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North Carolina River Report

NORTH CAROLINA GENERAL SYNOPSIS 04/16/2016

Fly fishing reports from the mountain region of Western North Carolina.

Quick Tips:Most of the Delayed Harvest Streams are fishing okay despite the crowds. NCWRC will restock once again at the beginning of May.

Fish a double nymph rig (pheasant tails, stripper midges, zebra midges, disco midges, Hise's hetero-genius nymphs, Mercer's micro mayflies, copper John's, Hise's sili skin caddis, rainbow warriors, squirmie wormy, and larger hare's ears, etc.) for the most consistent success. Nymphs and larvae fished deep is always a great way to go, day in and day out on any trout stream in the world. It is important to remember, most of the time, larger trout will move horizontally for their food as opposed to vertically. It comes down to conditions and the ratio between energy exertion and the food source being consumed.

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- CATAWBA RIVER TAILRACE- NC

Burke, County: Near Morganton, this section of river flows out of Duke Hydroelectric dam below Lake James. This stretch is best accessed by drift boat or raft. It is within easy access to anglers traveling from Charlotte, Morganton, Lenoir and Statesville. Trout Unlimited and various other organizations have been doing their best to make this a viable trout fishery. Unfortunately, there are a few factors that are making this difficult- consistent flows and sediment brought in from Muddy creek. The water discharge problem has been somewhat resolved but the sediment issue may never be resolved. Regardless of these issues, the fishing has been somewhat consistent as of late. Fish with large stonefly and woolly bugger patterns as well as caddis and general nymph patterns.

REDDIES RIVER AND ELK CREEK- NC

Wilkes County: These are 2 newly appointed Delayed Harvest sections. Elk Creek is close for those from Wilkes, Burke, Catawba and Caldwell counties. Give it a try. Call 1-800-POACHER or 919-707-0030 to report illegal activity on the rivers and streams, or in the woods. Get out on the water. Use the usual suspects that would be productive on any Delayed Harvest Stream.

WATAUGA RIVER- NC

Watauga County: Delayed Harvest Section of Watauga River. Call 1-800-POACHER or 919-707-0030 to report illegal activity on the rivers and streams, or in the woods. The Watauga River is a beautiful North Carolina mountain stream located in the vicinity of Boone, Blowing Rock and Foscoe. It is within easy access to anglers traveling from Charlotte, Morganton, Lenoir and Statesville. Use the usual suspects.

BOONE FORK CREEK- NC

Boone Fork Creek is a catch and release stream that starts at Price Lake dam off of the Blue Ridge Parkway. This stream flows into the Watauga River near Foscoe, NC. Julian Price Park, which is located just outside of Boone, NC, offers the best access. Be aware of the POSTED signs because there are various private stretches on this stream. Use the usual suspects for the wily brown trout, brook char, and rainbow trout; black woolly buggers, prince nymphs, red hot midges, Hise's hetero-genius nymphs, copper John's, squirmy wormies, San Juan Worms, y2k's, rainbow warriors, etc..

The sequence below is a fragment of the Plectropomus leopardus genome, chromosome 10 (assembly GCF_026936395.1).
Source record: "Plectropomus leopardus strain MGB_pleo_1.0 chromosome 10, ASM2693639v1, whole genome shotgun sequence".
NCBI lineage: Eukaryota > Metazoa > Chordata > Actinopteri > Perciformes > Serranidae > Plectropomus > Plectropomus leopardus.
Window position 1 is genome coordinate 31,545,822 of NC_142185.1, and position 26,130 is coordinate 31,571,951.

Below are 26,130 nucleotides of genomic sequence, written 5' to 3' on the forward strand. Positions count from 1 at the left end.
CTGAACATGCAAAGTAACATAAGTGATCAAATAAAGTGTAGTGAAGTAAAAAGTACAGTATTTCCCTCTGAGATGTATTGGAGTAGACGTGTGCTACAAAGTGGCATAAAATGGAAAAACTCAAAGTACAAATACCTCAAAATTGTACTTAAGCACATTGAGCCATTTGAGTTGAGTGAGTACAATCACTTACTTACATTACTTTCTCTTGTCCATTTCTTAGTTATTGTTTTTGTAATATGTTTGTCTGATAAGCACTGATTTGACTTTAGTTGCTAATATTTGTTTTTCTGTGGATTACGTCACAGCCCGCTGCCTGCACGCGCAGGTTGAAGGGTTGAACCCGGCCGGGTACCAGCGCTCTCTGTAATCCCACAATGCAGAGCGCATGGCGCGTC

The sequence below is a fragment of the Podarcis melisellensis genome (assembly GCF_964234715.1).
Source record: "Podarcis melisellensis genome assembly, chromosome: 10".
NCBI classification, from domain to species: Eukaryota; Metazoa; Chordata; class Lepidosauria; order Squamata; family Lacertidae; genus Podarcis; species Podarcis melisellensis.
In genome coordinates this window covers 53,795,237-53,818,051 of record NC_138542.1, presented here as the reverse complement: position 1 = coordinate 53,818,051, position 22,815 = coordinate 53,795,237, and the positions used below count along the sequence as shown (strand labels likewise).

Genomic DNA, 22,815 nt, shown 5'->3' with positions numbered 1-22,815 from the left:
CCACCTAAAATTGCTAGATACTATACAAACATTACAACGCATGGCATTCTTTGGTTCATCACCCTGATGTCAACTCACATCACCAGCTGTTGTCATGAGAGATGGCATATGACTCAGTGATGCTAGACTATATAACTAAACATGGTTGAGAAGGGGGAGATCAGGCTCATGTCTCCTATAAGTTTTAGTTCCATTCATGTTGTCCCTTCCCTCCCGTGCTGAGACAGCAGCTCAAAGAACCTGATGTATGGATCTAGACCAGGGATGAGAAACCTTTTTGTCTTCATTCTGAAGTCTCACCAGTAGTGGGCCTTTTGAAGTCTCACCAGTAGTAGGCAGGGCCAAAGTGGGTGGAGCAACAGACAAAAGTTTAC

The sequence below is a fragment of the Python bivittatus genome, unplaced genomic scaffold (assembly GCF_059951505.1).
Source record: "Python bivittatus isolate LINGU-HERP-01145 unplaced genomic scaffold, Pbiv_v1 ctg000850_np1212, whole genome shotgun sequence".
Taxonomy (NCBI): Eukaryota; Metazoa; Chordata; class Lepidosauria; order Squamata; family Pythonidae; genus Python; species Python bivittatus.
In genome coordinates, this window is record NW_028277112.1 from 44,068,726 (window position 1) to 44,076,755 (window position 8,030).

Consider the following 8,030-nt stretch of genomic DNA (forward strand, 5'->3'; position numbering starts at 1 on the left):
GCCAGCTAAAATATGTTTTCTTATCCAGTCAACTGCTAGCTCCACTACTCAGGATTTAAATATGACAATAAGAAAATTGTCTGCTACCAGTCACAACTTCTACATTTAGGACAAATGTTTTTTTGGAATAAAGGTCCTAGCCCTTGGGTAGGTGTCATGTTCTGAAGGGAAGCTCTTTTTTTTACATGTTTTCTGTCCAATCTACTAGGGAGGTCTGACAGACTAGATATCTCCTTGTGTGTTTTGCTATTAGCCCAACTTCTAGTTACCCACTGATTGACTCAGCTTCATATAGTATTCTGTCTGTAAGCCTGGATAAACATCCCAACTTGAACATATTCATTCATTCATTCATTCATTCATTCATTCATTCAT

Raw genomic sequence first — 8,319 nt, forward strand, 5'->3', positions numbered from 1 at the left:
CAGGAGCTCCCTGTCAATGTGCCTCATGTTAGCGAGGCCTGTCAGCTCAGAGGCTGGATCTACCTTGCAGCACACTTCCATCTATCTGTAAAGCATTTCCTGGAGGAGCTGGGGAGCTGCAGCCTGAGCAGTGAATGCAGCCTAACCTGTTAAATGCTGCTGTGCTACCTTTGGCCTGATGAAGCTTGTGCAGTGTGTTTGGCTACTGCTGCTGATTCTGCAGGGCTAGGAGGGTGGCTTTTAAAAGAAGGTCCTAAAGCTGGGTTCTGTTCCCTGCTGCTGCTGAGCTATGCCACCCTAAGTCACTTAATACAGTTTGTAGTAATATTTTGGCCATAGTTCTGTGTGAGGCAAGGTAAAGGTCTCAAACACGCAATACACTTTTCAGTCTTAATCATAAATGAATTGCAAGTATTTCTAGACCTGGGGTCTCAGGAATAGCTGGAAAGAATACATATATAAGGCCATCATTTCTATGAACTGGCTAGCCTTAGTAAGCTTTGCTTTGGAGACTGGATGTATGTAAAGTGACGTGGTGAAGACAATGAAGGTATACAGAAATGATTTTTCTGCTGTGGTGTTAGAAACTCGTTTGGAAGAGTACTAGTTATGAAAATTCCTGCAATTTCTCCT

CURTIS CREEK- NC

McDowell County: Delayed Harvest Section of Curtis Creek (the game land portion downstream of the U.S. Forest Service boundary at Deep Branch). Fish a variety of nymph, egg and worm patterns under an indicator for the best results; copper John's, Mercer's micro mayflies, pheasant tails, Y2K's, Hise's eggi juan kenobi's, squirmy wormies, Hise's gooey caddis larvae, sili skin caddis, bead head flashback hares ears, Czech nymphs, depth charge Czech nymphs, San Juan worms, Hise's hetero-genius nymphs, various midge larvae, Hise's ooey gooey grubs, Holy Grails, Duke's Prince John, and lightning bugs, to name a few. Also, dont forget black or white woolly buggers.

NORTH TOE RIVER- NC

Mitchell County: Delayed Harvest Section of North Toe River (U.S. 19E bridge to N.C. 226 bridge). The North Toe is within close proximity to Burnsville, Marion and Spruce Pine, North Carolina. Spruce Pine was recently deemed a Mountain Heritage Trout City for NC Fly Fishing. Use the usual suspects for the best success.

CANE CREEK- NC

Mitchell County: Delayed Harvest Section of Cane Creek (N.C. 226 bridge to N.C. 80 bridge). Cane Creek is also classified as Mountain Heritage Trout Waters, please refer to the NC Wildlife Commission's Regulations Digest for additional information.

HELTON CREEK- NC

Ashe County: Delayed Harvest Section of Helton Creek (Virginia state line to the New River confluence). Fish a variety of nymph patterns under an indicator for the best results; copper John's, Mercer's micro mayflies, pheasant tails, Y2K's, Hise's eggi juan kenobi's, squirmy wormies, Hise's gooey caddis larvae, sili skin caddis, bead head flashback hares ears, Czech nymphs, depth charge Czech nymphs, San Juan worms, Hise's hetero-genius nymphs, various midge larvae, Hise's ooey gooey grubs, Holy Grails, Duke's Prince John, and lightning bugs, to name a few. Also, dont forget black or white woolly buggers.